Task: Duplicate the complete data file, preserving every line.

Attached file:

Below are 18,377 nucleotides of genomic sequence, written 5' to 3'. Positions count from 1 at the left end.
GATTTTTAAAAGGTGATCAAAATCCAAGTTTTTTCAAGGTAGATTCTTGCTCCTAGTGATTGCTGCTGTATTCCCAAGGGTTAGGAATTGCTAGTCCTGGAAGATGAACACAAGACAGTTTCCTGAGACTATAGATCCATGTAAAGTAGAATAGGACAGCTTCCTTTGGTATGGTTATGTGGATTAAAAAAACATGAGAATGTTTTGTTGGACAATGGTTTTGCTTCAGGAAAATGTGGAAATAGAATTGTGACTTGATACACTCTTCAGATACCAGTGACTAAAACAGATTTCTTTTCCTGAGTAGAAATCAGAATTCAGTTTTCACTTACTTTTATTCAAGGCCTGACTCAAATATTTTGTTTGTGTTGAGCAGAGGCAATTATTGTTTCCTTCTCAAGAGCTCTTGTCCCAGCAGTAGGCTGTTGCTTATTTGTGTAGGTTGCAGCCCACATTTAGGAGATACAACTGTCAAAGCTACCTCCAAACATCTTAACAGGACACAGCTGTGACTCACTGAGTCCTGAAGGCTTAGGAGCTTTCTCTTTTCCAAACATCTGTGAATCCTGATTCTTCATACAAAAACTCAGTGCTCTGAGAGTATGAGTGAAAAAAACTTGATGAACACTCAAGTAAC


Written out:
Below are 18,377 nucleotides of genomic sequence, written 5' to 3'. Positions count from 1 at the left end.
GATTTTTAAAAGGTGATCAAAATCCAAGTTTTTTCAAGGTAGATTCTTGCTCCTAGTGATTGCTGCTGTATTCCCAAGGGTTAGGAATTGCTAGTCCTGGAAGATGAACACAAGACAGTTTCCTGAGACTATAGATCCATGTAAAGTAGAATAGGACAGCTTCCTTTGGTATGGTTATGTGGATTAAAAAAACATGAGAATGTTTTGTTGGACAATGGTTTTGCTTCAGGAAAATGTGGAAATAGAATTGTGACTTGATACACTCTTCAGATACCAGTGACTAAAACAGATTTCTTTTCCTGAGTAGAAATCAGAATTCAGTTTTCACTTACTTTTATTCAAGGCCTGACTCAAATATTTTGTTTGTGTTGAGCAGAGGCAATTATTGTTTCCTTCTCAAGAGCTCTTGTCCCAGCAGTAGGCTGTTGCTTATTTGTGTAGGTTGCAGCCCACATTTAGGAGATACAACTGTCAAAGCTACCTCCAAACATCTTAACAGGACACAGCTGTGACTCACTGAGTCCTGAAGGCTTAGGAGCTTTCTCTTTTCCAAACATCTGTGAATCCTGATTCTTCATACAAAAACTCAGTGCTCTGAGAGTATGAGTGAAAAAAACTTGATGAACACTCAAGTAAC